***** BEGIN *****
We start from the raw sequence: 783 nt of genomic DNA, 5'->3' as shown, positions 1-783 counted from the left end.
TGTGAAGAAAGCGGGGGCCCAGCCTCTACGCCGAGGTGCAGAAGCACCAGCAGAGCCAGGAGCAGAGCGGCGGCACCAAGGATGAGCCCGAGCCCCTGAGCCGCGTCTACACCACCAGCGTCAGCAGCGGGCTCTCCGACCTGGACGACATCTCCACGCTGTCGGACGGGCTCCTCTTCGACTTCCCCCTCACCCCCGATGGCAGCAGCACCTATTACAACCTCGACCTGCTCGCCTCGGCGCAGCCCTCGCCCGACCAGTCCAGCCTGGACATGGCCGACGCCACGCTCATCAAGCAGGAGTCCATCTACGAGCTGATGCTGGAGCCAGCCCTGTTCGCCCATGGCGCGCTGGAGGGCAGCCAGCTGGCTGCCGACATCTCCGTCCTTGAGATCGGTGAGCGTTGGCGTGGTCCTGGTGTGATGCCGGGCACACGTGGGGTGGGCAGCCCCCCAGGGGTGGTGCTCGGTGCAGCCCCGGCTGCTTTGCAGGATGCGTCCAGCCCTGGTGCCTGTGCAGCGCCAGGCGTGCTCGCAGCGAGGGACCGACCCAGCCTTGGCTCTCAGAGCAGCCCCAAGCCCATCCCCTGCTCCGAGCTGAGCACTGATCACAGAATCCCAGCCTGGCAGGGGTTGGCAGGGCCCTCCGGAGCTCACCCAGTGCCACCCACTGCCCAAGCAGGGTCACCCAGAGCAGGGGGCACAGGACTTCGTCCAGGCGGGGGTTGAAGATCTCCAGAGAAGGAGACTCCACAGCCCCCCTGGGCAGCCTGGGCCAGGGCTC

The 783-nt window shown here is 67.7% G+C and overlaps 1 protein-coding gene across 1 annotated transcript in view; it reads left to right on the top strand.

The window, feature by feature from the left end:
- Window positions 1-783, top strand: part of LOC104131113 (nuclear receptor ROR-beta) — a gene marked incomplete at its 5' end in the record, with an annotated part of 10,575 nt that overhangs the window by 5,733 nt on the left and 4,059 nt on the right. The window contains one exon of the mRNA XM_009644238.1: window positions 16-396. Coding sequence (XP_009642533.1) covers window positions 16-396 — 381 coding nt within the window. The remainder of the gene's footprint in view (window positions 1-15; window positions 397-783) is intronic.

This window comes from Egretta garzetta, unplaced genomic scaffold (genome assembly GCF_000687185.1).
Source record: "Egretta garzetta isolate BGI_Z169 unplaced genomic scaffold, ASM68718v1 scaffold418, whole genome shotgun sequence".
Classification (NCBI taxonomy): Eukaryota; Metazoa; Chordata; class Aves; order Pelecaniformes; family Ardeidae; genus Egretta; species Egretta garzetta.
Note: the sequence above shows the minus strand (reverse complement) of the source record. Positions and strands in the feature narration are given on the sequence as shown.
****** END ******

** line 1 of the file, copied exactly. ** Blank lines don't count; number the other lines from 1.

We start from the raw sequence: 783 nt of genomic DNA, 5'->3' as shown, positions 1-783 counted from the left end.